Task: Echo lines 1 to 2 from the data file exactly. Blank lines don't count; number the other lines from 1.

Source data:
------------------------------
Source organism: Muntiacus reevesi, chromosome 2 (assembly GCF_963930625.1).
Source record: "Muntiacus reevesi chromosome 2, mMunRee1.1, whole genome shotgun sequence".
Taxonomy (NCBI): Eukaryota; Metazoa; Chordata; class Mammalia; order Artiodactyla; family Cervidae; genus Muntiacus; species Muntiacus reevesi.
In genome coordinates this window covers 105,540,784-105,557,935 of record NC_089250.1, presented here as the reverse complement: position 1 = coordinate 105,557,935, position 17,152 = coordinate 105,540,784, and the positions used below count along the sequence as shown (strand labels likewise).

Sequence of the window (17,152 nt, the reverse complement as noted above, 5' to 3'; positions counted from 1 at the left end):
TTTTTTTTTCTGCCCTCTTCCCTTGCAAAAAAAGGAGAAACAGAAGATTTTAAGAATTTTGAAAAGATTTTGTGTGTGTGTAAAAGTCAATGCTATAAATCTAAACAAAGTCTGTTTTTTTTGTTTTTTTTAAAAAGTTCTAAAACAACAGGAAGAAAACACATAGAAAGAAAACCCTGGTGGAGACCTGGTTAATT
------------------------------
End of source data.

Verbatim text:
Source organism: Muntiacus reevesi, chromosome 2 (assembly GCF_963930625.1).
Source record: "Muntiacus reevesi chromosome 2, mMunRee1.1, whole genome shotgun sequence".